Chapter 15: Web Historiography and the Emergence of New Archival Forms

Meghan Dougherty, and Steven Schneider

Abstract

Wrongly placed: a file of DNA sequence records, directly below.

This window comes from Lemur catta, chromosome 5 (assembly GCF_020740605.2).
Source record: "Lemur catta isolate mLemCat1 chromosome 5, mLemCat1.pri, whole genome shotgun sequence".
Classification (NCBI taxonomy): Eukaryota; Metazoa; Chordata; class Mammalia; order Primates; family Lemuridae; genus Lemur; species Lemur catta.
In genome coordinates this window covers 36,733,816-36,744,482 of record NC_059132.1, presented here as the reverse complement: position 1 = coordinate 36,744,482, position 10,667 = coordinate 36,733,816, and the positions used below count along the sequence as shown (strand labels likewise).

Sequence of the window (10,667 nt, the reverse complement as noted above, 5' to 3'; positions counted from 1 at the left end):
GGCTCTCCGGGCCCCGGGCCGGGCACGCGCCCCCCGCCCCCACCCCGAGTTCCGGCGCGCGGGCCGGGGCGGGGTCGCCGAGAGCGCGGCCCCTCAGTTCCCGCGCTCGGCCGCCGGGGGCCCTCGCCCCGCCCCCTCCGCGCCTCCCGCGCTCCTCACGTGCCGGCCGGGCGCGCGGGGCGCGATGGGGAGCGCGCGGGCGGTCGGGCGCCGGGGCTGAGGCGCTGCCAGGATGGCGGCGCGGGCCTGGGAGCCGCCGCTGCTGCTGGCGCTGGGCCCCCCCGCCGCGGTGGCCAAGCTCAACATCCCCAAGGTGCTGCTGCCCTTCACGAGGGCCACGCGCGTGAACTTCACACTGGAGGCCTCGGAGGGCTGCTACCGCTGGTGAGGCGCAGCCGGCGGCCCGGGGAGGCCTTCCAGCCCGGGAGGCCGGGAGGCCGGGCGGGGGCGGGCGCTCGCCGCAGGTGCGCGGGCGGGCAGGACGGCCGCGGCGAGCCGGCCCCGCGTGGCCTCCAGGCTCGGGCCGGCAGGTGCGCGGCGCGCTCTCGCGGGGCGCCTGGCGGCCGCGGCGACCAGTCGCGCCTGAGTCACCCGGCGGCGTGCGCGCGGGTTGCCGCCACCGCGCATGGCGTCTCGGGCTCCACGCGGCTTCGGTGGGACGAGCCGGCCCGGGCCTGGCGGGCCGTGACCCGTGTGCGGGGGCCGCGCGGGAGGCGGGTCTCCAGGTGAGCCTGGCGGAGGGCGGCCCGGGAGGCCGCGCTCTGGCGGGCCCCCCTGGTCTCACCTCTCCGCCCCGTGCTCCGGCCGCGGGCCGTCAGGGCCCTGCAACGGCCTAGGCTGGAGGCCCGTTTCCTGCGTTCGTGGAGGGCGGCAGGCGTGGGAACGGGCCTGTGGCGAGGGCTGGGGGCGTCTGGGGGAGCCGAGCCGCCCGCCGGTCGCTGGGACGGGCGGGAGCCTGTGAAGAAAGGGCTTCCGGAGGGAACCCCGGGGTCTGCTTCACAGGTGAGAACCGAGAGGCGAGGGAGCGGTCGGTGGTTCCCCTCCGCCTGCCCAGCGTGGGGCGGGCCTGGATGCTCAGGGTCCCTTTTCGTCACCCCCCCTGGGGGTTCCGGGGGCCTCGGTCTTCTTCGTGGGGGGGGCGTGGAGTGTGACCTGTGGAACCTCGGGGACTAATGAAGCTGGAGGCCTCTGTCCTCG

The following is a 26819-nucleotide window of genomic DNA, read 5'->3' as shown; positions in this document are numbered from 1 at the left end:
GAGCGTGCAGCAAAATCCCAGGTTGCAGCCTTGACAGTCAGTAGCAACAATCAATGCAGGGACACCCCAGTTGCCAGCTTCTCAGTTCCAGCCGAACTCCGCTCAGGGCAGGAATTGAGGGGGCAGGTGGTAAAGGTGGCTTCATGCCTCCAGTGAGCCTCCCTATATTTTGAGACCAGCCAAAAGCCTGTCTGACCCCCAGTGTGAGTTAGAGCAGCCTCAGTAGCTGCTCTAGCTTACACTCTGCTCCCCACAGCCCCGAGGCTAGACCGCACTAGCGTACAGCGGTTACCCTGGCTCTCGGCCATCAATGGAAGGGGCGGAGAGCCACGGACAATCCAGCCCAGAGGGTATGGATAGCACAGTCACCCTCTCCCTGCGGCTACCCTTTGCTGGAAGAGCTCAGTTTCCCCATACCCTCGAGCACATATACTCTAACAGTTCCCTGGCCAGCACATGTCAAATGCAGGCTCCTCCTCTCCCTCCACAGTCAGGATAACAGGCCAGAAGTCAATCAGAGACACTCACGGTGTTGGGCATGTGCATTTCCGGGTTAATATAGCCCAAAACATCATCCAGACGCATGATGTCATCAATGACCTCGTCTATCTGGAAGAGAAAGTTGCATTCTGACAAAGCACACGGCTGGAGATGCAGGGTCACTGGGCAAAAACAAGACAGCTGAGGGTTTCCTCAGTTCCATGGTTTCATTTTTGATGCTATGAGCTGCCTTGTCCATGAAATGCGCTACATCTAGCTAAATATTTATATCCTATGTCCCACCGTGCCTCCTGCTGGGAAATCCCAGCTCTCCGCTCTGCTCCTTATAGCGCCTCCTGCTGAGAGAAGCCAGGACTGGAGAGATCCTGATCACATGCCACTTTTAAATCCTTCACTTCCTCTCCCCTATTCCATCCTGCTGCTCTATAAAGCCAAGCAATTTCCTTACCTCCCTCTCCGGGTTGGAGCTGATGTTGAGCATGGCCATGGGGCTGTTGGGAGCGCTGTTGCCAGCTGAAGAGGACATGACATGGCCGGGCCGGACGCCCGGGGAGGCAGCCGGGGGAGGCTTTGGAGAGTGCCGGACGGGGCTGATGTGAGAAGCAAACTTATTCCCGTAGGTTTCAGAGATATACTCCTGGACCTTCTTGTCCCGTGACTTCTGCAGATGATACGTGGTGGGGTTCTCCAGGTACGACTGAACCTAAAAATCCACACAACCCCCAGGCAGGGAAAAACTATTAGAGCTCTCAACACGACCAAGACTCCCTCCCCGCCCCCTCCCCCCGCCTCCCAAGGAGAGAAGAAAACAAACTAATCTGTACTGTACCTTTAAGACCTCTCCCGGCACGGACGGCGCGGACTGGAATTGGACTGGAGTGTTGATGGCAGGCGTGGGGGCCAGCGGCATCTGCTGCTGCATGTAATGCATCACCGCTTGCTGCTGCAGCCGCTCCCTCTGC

The Web is a distinctive mix of the ephemeral and the permanent: its content can be relied upon to last for only a relatively brief time, but it must exist in a stable form prior to its presentation in order for it to be experienced. The ephemerality of the Web requires that researchers take pro-active steps to enable future analysis, and the permanence of the Web makes this possible. Although archiving techniques have and continue to be developed to support scholarly research of Web-based phenomena, these techniques pose significant challenges for the historians of new media. The response to these challenges has changed the nature of archives in significant ways, facilitating the emergence of what we term “Archive 3.0.” Early archives of physical objects began as bureaucratic entities housed in closed spaces with limited access, which served the purpose of preserving artifacts. Archive 2.0 is a recent instantiation of archives that relies on the mechanization and digitization of archive records. Archive 2.0 enables easy access, and fast linear search and retrieval. Archive 3.0 is motivated by access and enrichment. Enrichment is facilitated by the supporting architecture that allows once static databases can be extensible, engaging, and social. Extensibility and enrichment underlines the “complex series of authored stages” of the Web archiving process as well as the historiography that develops from those archives. These stages, evident in the selective and iterative nature of Web archiving, hold significant implications for historians and their interpretations of archived artifacts, as the process of archiving, and the nature of the archival interface, are themselves an interpretative model that requires exploration and inquiry. This chapter will explore the ways in which scholarly web archiving responds to the tensions between the ephemeral and the permanent nature of Web artifacts, and examine the implications of Web archiving techniques on the interpretative models employed by historians and other scholars of the Web. We will trace the evolution of Web archives in scholarly practice, and suggest that emerging techniques of archiving require a new interpretation of the archive itself as an authored and social medium.